This I Used to Believe: Introduction

May 3, 2009

This I Used to Believe

This is Part 1 of a series on This I Used to Believe.

NPR Radio has a fascinating show called “This American Life” which features quirky, real-life stories with some kind of twist. At times funny, at times dead serious, it offers a fascinating perspective of modern American culture. To be a missionary in a culture, one must be a student of that culture, so I recommend this show.

A friend of mine recommended that I listen to an episode entitled This I Used to Believe, saying he thought of me. So I downloaded it to my iPod and listened to it in pieces as I drove around. The theme of this episode is “Stories of people forced to let go of their firmly held beliefs.”

The second act was stunning. If you have time to listen to entire hour, it is worth it. But if all you can spare is 20 minutes, I urge you to jump to the 18-minute mark for Act Two: “After a woman loses her faith, a football coach—whom she’s never met—tries to restore it.”

I have a lot I want to say about this, but not until you listen to the show. If you have a heart for evangelism in a post-Christian culture, you owe it to yourself to go here and click “Full Episode” to get it streaming to your computer. Like I said, jump ahead to the 18-minute mark if you are a short on time, and listen to Act Two.

Then come back and we’ll talk about it in follow-up posts.

This I Used to Believe series:

  1. Introduction
  2. Evangelism done well
  3. Evangelism gone wrong

Jon Reid

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As an American missionary kid who grew up in Japan, I'm a child of two cultures, while not fully belonging to either. This gives me a sightly different view of the world.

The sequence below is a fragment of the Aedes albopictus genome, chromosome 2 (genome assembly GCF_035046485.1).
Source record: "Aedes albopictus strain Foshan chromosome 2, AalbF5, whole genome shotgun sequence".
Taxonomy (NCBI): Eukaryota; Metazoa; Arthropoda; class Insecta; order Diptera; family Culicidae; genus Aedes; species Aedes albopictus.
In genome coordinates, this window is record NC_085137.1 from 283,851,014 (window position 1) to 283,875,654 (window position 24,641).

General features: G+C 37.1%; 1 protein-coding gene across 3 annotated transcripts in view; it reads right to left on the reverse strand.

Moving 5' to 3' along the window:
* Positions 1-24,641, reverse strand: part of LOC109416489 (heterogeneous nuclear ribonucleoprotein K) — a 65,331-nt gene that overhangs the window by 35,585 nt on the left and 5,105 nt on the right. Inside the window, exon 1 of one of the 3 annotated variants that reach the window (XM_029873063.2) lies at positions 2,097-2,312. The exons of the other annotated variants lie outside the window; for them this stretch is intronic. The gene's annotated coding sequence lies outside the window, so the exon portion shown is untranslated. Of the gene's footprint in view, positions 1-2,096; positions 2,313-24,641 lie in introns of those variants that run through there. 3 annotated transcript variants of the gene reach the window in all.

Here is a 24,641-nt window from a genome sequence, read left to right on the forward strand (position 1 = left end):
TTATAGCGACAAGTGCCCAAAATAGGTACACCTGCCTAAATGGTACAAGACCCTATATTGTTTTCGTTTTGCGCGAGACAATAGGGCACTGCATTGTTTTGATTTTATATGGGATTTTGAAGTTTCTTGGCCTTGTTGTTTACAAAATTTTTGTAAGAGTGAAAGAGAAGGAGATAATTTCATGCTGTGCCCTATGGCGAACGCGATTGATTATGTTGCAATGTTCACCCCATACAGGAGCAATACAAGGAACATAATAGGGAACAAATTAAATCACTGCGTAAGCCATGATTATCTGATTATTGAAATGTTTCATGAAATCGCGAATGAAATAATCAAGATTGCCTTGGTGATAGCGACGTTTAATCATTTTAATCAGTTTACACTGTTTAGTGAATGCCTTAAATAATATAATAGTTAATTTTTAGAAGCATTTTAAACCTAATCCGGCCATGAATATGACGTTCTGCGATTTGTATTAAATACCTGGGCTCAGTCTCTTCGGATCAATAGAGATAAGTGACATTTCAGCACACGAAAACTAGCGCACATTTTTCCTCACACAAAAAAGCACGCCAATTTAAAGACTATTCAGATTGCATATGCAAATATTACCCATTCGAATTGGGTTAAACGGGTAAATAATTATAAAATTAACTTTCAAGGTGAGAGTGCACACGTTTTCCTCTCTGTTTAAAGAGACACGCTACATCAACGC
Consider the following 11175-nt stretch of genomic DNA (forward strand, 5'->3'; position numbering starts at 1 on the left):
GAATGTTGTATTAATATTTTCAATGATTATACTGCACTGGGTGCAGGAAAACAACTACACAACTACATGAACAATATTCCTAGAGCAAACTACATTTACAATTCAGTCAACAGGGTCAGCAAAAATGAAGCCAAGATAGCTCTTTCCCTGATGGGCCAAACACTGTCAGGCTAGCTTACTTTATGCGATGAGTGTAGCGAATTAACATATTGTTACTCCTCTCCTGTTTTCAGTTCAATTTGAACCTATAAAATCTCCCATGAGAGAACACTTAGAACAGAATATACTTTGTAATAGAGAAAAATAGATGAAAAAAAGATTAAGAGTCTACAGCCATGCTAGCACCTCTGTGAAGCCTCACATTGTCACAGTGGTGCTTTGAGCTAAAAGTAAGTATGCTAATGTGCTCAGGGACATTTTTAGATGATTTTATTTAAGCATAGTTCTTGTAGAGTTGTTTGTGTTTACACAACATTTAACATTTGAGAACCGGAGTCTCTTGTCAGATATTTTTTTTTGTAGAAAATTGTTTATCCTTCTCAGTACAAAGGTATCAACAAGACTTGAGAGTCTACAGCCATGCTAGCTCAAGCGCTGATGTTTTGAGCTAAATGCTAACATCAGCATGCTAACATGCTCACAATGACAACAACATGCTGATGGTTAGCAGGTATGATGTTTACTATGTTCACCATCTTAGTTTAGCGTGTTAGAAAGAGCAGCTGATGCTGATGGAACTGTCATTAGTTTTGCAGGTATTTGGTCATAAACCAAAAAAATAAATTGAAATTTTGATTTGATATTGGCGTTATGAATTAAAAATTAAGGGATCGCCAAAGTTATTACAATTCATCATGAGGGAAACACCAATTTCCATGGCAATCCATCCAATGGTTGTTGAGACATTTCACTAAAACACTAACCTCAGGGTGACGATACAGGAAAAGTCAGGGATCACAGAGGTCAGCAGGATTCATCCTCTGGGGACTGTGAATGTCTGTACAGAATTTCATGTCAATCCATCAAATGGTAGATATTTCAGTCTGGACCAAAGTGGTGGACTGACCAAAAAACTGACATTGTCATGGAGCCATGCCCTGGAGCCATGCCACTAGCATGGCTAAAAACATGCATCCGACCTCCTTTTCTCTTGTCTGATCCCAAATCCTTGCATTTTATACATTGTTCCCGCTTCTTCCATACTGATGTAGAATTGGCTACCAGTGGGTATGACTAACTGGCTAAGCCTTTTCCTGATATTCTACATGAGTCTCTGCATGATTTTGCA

4 responses to This I Used to Believe: Introduction

  1. Great stuff Jon. Tragic but great stuff. I really believe we are no longer in a time where we begin at reason or intellect. My question is what can we do to prepare for or cooperate with the work the Holy Spirit is doing rather than taking on the convincing role ourselves? We have to fully hear someone’s story not appeal to their reason when reason isn’t what they are looking for or where God is at work in them. I’m tearing up here folks. Interesting how the moderator (atheist) has some deep insights into Trisha’s needs. If God can use an atheist moderator to touch her soul, shouldn’t we learn some better ways ourselves? Ouch!

  2. Terri, you’re giving it away! 😉
    But ouch indeed.

  3. Are we supposed to wait until a prescribed time to comment?
    Jon, I agree that the Coach appealed too much to reason and wasn’t as sympathetic as he could have been to Tricia. However, he got Tricia to think more about God, which I think is great. I agree that it is silly to be talking about evolution and Hitler when it’s clear that this gal was hurting over her friends death.
    I get the feeling you have a strong reaction to this. I didn’t have a big problem with it. The Coach heard from the Lord and was trying to reach out of his comfort zone to help someone. I think that is admirable. We are all human and make mistakes.
    One thing the moderator said was that we don’t use the same terms for things, so that is a big problem in helping others toward God.

  4. Helen,
    Heh, I initially thought about closing comments here in order to consolidate them on the coming post. But I thought there might be a question about how to actually listen to the show. Since all is well on the technical front, I will go ahead and close comments here, and move your comment over once the follow-up post is in place.